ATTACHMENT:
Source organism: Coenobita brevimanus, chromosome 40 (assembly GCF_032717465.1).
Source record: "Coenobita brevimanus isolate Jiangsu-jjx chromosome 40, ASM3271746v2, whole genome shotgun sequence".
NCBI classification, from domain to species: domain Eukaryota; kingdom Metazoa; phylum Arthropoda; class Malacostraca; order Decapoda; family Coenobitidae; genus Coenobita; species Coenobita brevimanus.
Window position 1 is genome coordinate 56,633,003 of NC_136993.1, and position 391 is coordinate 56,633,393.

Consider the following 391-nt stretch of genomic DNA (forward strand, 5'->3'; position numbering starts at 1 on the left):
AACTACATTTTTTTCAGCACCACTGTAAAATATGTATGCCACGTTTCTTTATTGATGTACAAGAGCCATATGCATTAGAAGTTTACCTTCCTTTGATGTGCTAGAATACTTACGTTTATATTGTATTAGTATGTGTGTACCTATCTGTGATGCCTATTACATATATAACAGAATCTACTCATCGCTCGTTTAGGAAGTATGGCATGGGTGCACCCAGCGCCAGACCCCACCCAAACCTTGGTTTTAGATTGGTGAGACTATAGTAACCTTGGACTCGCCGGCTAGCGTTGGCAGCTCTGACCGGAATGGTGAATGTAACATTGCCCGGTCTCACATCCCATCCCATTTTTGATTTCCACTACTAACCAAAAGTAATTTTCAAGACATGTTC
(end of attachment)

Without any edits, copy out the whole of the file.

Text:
Source organism: Coenobita brevimanus, chromosome 40 (assembly GCF_032717465.1).
Source record: "Coenobita brevimanus isolate Jiangsu-jjx chromosome 40, ASM3271746v2, whole genome shotgun sequence".
NCBI classification, from domain to species: domain Eukaryota; kingdom Metazoa; phylum Arthropoda; class Malacostraca; order Decapoda; family Coenobitidae; genus Coenobita; species Coenobita brevimanus.
Window position 1 is genome coordinate 56,633,003 of NC_136993.1, and position 391 is coordinate 56,633,393.

Consider the following 391-nt stretch of genomic DNA (forward strand, 5'->3'; position numbering starts at 1 on the left):
AACTACATTTTTTTCAGCACCACTGTAAAATATGTATGCCACGTTTCTTTATTGATGTACAAGAGCCATATGCATTAGAAGTTTACCTTCCTTTGATGTGCTAGAATACTTACGTTTATATTGTATTAGTATGTGTGTACCTATCTGTGATGCCTATTACATATATAACAGAATCTACTCATCGCTCGTTTAGGAAGTATGGCATGGGTGCACCCAGCGCCAGACCCCACCCAAACCTTGGTTTTAGATTGGTGAGACTATAGTAACCTTGGACTCGCCGGCTAGCGTTGGCAGCTCTGACCGGAATGGTGAATGTAACATTGCCCGGTCTCACATCCCATCCCATTTTTGATTTCCACTACTAACCAAAAGTAATTTTCAAGACATGTTC